In the arena of currency exchange, there is a fairly important condition emerging inside the larger context of USD devaluation.
The USD has touched a 15 year low against the YEN. The chart below shows data as far back as 1992.
(Click to enlarge)
In April 1995, the USD makes an initial low against the yen.
A Little Rate History
On the backdrop of easing monetary policy, rates moved lower starting February 24, 1989 at a Fed Funds rate of 9¾% to as low as 3% in September 1992. From 1994 to 1995, Fed Fund rates fluctuated from 3% to 6% and rates remained relatively stable at 4% to 6% until the January of 2000.
The Bank of Japan (BOJ) in contrast, during the same period, moved their operational short term interest rates peaked at 6% in August of 1990, held there through June of 1991 before moving down to as low as 1.75% in 1993 where it remained until March of 1995. In April of 1995, BOJ had rates set at 1%.
BOJ and Federal Reserve Intervention
The BOJ has a rich and deep history of currency intervention. On the month prior to the April 1995 low, the BOJ intervened in the currency market in which the Yen appreciated dramatically against the USD. It appears that the initial intervention was a sterilized move, in which the BOJ sold bonds to domestic investors removing money from the domestic market and used those funds to purchase USD, and strengthened the Yen in the process .
It’s not clear whether this was a result of ineptitude or deception1, but the former would explain the need for Federal Reserve to participate in another round of intervention, with the BOJ, in April shortly after, in order to reverse the unwanted appreciation, and send the Yen onto the correct trend against the dollar and making the USD/YEN cross appreciate. The reversal is obvious in the chart above.
Fast forward to today, and both the Federal Reserve and the BOJ have rates set at 0%.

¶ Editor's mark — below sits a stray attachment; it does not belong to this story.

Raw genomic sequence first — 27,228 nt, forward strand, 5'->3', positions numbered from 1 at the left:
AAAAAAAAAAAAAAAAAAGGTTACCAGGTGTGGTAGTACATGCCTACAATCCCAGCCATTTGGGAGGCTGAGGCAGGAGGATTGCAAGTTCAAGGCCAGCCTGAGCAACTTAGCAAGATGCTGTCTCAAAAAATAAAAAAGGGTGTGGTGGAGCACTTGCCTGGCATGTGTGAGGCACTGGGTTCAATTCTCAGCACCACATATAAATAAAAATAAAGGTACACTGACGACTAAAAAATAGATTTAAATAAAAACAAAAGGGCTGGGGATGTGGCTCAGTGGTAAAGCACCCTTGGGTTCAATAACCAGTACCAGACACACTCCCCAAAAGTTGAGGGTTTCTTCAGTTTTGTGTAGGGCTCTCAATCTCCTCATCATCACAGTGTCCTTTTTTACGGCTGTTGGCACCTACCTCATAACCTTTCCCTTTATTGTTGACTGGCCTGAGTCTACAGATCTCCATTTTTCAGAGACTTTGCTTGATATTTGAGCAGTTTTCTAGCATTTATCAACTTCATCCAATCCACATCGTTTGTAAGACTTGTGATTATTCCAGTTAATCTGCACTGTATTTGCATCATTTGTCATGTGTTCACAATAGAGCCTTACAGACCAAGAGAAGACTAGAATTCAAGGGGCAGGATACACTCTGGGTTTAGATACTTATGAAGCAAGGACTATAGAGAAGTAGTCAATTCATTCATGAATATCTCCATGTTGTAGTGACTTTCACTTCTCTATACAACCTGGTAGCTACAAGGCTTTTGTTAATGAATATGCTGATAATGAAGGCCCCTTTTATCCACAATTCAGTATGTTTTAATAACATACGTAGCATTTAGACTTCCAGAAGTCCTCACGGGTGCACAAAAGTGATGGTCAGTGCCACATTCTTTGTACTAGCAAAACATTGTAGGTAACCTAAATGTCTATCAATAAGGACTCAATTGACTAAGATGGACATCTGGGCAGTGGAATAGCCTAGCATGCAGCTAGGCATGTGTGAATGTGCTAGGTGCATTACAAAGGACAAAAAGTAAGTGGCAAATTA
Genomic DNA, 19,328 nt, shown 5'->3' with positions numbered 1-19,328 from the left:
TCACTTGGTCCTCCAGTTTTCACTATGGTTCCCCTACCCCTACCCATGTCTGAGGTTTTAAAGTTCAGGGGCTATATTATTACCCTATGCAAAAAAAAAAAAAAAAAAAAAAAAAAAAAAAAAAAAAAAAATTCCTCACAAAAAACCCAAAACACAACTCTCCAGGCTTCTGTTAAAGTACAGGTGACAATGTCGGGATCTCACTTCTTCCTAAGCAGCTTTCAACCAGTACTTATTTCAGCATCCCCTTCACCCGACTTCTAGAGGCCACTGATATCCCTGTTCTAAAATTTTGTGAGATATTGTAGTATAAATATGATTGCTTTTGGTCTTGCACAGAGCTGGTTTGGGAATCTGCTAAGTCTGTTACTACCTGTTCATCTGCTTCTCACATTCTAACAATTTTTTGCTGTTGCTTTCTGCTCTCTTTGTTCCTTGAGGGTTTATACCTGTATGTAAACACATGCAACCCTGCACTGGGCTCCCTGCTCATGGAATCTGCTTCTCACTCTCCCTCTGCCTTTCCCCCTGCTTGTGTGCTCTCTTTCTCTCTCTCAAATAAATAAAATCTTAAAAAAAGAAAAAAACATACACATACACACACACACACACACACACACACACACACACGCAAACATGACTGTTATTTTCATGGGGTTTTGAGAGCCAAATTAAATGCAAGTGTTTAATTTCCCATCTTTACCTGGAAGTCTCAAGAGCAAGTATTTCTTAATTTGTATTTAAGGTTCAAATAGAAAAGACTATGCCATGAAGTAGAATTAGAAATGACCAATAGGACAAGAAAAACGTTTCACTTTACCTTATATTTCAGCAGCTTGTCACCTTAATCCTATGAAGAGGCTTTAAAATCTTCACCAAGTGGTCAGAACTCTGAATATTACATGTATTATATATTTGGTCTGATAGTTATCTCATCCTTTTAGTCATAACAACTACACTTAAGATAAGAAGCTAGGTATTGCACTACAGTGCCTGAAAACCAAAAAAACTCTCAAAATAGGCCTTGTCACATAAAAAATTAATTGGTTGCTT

Today, we have a situation in which both central banks are dedicating to fighting deflation. What’s different today is that in 1995, the Federal Reserve was complicit in letting the Yen drop against the USD. The question is, is the Fed complicit today? Or, do we have a"‘Race to the Bottom" in which both central banks are racing to devalue against other major currencies? All the obvious joking aside, and I know I for one have an extreme cynical view on this subject, but I do think the Fed remains complicit in this idea that the Yen deserves the bottom rung position in regards to fiat currency of major economic powers.
To be completely committed to the idea that the Fed is trying to destroy the dollar, (completely that is), one would also believe that the policy makers at the top are revising the role of the United States in geopolitics altogether. Let’s be honest here, if the dollar collapses, US influence declines substantially. Do people rationally think that this is the objective of dollar devaluation? Either we have a misinterpretation of the objective, or complete ineptitude.
A counter argument to the idea that the Fed is trying to destroy dollar buying power, is that the Fed is violently committed in "helping" the Chinese government realize the benefits of an appreciating Yuan. In fact, I think if we could academically remove the financial shock of the last five years, this has been a long term goal of the Fed when you examine the totality of the statements made by Treasury Secretaries Henry Paulson and Timothy Geithner over the last decade in regards to U.S. Dollar/Yuan exchange rates. The latest recession conveniently provides cover for the long-term objective of leading China into greater domestic consumption.
The chart below outlines the intersection of 2 trends in the USD/YEN cross, which again, is at a 15 year low. The USD/YEN is in a short term pennant pattern, in a long term bearish trend line. This is a bearish pattern in totality.
(Click to enlarge)
What does this mean? It means the momentum is down, the prospects are ugly for the USD, but one could make a case that the BOJ and the Fed will intervene, eventually. For the time being, I think there is no major change between these 2 currencies until lets say, about July, when the bear trend intersects with the pennant formation, and things begin to break down, and decisions have to be made. It may also be that, in the summer, the Fed may change to a hawkish inflation tone. This provide much needed dollar support.
 Werner, Richard A. Princess of the Yen : Japan’s central bankers and the transformation of the economy. Armonk, NY. East Gate, 2003 p. 121, 123